Stirling MkIII EH889 AA-Z was shot down by a night-fighter (Oblt Lothar Linke, IV /NJG1 (credited with 27 kills before his death)) at 01.58hrs, crashing into the Ijsselmeer. All of the crew were killed, 5 of the airmen’s  bodies later being found, after washing ashore.

P/O William Stuckey, mid, RAFVR 51042 – Navigator. Age 29

The remainder of the crew were buried, one must assume, relative to where they were found.

Hemelumer-Oldeferd (Molkwerum) Protestant Churchyard, Holland.
F/L Thomas Fraser McCrorie, DFC , RAFVR1365093, 68770 – Pilot. Age 27

Mebemblik General Cemetery, Holland.
WO2 Richard Douglas Tod
, RCAF R.91741 – Wireless Operator. Age 23

WO2 Robert Ernest Tod , DFM, RCAF R.91742 – Mid Upper Gunner. Age 23
Citation DFM (7 May 1943): This airman was the wireless operator of an aircraft which was damaged by anti-aircraft fire during an operational flight over enemy territory. The aircraft gradually lost height and the pilot was eventually compelled to bring it down on the sea. Meanwhile Sergeant Tod coolly worked his apparatus, maintaining contact with base. His excellent work enabled the aircraft to be continuously plotted from the ground and plans for rescue to be made. The entire crew of the aircraft were picked up within 15 minutes of coming down on the sea. This airman displayed great coolness and unswerving devotion to duty throughout. Died Wednesday 23rd June 1943, age 23, during a raid on Mulheim. Buried Mebemblik General Cemetery Netherlands.

Wieringermeer (Middenmeer) General Cemetery, Holland.
Sgt Raymond Anthony Kennedy
RAFVR 1003148 – Rear Gunner. Age 28

Runnymede Memorial
F/S James Leonard Richards
RNZAF NZ404946 – Air Bomber. Age 25
Sgt Eric Grainger RAFVR 625045 – Flight Engineer. Age 21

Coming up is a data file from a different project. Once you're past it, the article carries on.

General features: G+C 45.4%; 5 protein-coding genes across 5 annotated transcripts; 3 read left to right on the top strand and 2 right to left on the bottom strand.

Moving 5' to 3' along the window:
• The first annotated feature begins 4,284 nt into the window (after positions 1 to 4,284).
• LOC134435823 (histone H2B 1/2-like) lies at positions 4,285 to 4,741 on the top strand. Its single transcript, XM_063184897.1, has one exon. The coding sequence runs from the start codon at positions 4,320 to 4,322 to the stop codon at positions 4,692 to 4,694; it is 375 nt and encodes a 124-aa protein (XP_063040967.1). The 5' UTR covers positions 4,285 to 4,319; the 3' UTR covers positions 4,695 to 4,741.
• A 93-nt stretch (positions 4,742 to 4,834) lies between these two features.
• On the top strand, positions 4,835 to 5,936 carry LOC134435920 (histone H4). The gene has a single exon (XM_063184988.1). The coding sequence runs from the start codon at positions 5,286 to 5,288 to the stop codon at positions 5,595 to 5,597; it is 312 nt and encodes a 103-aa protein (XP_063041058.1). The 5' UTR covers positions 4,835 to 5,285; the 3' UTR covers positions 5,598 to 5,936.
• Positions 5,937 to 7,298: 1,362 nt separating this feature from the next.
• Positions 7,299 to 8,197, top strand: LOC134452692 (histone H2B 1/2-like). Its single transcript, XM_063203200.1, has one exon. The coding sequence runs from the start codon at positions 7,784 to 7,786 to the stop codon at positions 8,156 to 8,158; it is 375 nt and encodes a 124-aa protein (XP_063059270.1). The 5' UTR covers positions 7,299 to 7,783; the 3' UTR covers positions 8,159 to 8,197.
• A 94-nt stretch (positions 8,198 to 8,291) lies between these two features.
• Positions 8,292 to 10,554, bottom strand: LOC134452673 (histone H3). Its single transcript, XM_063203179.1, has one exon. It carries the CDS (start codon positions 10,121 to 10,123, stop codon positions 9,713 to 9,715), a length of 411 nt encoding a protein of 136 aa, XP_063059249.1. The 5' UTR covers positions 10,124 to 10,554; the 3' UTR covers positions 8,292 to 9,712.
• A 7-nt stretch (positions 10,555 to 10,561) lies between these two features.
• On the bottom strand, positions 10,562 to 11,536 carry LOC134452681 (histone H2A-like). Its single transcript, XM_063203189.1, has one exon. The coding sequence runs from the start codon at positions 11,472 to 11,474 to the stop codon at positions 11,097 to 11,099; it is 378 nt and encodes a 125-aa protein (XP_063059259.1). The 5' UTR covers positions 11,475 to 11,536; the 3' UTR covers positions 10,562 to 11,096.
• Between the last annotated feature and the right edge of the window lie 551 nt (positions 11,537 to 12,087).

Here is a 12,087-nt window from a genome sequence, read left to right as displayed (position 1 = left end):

Hemelumer-Oldeferd (Molkwerum) Protestant Churchyard, Netherlands.

 SONY DSC

Thanks Philip for supplying this image of one of the airmen form the McCrorie crew.

The target  for Bomber Command on the 22nd of June 1943 was Mülheim – almost in the centre of the Ruhr Valley. A total of 557 aircraft took part, comprising 242 Lancasters, 155 Halifaxes, 93 Stirlings (15 from 75(NZ) Squadron RAF), 55 Wellingtons and 13 Mosquito’s.

35 aircraft, including 4 Stirlings from 75(NZ) Squadron RAF were lost that night.

Stirling MkIII EH889 AA-Z was shot down by a night-fighter (Oblt Lothar Linke, IV /NJG1 (credited with 27 kills before his death)) at 01.58hrs, crashing into the Ijsselmeer. All of the crew were killed, 5 of the airmen’s  bodies later being found, after washing ashore.

F/L Thomas Fraser McCrorie,
DFC , RAFVR1365093, 68770 – Pilot. Age 27

The remainder of the crew were buried, one must assume, relative to where they were found.

Wonsuradeel (Makkum) Protestant Churchyard Netherlands
P/O William Stuckey
, mid, RAFVR 51042 – Navigator. Age 29

Mebemblik General Cemetery, Holland.
WO2 Richard Douglas Tod
, RCAF R.91741 – Wireless Operator. Age 23

WO2 Robert Ernest Tod , DFM, RCAF R.91742 – Mid Upper Gunner. Age 23
Citation DFM (7 May 1943): This airman was the wireless operator of an aircraft which was damaged by anti-aircraft fire during an operational flight over enemy territory. The aircraft gradually lost height and the pilot was eventually compelled to bring it down on the sea. Meanwhile Sergeant Tod coolly worked his apparatus, maintaining contact with base. His excellent work enabled the aircraft to be continuously plotted from the ground and plans for rescue to be made. The entire crew of the aircraft were picked up within 15 minutes of coming down on the sea. This airman displayed great coolness and unswerving devotion to duty throughout. Died Wednesday 23rd June 1943, age 23, during a raid on Mulheim. Buried Mebemblik General Cemetery Netherlands.

Wieringermeer (Middenmeer) General Cemetery, Holland.
Sgt Raymond Anthony Kennedy
RAFVR 1003148 – Rear Gunner. Age 28

Runnymede Memorial
F/S James Leonard Richards
RNZAF NZ404946 – Air Bomber. Age 25
Sgt Eric Grainger RAFVR 625045 – Flight Engineer. Age 21

 

 

Francis Max McKenzie, Pilot – killed 23rd June 1943, on return from Mülheim

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P/O Francis Max McKenzie, posing in front of a Stirling, possibly when he was with 75(NZ) Squadron at Newmarket. © Nesta Ward